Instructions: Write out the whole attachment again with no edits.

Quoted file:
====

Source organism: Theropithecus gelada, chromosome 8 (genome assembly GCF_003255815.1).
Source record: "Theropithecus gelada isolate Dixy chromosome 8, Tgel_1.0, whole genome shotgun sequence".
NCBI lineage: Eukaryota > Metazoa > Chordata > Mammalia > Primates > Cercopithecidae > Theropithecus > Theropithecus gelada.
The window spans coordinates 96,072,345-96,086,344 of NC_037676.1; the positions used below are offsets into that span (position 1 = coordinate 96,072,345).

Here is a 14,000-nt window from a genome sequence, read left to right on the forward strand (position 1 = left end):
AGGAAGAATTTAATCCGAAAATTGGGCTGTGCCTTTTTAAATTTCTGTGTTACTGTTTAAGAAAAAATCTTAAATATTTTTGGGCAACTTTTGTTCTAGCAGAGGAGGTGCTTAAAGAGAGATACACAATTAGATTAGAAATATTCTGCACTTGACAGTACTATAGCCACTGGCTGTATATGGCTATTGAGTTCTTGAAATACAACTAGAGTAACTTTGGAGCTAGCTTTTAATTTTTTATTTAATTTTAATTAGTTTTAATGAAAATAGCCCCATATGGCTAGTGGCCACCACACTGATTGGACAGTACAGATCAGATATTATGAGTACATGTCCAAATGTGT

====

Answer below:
Source organism: Theropithecus gelada, chromosome 8 (genome assembly GCF_003255815.1).
Source record: "Theropithecus gelada isolate Dixy chromosome 8, Tgel_1.0, whole genome shotgun sequence".
NCBI lineage: Eukaryota > Metazoa > Chordata > Mammalia > Primates > Cercopithecidae > Theropithecus > Theropithecus gelada.
The window spans coordinates 96,072,345-96,086,344 of NC_037676.1; the positions used below are offsets into that span (position 1 = coordinate 96,072,345).

Here is a 14,000-nt window from a genome sequence, read left to right on the forward strand (position 1 = left end):
AGGAAGAATTTAATCCGAAAATTGGGCTGTGCCTTTTTAAATTTCTGTGTTACTGTTTAAGAAAAAATCTTAAATATTTTTGGGCAACTTTTGTTCTAGCAGAGGAGGTGCTTAAAGAGAGATACACAATTAGATTAGAAATATTCTGCACTTGACAGTACTATAGCCACTGGCTGTATATGGCTATTGAGTTCTTGAAATACAACTAGAGTAACTTTGGAGCTAGCTTTTAATTTTTTATTTAATTTTAATTAGTTTTAATGAAAATAGCCCCATATGGCTAGTGGCCACCACACTGATTGGACAGTACAGATCAGATATTATGAGTACATGTCCAAATGTGT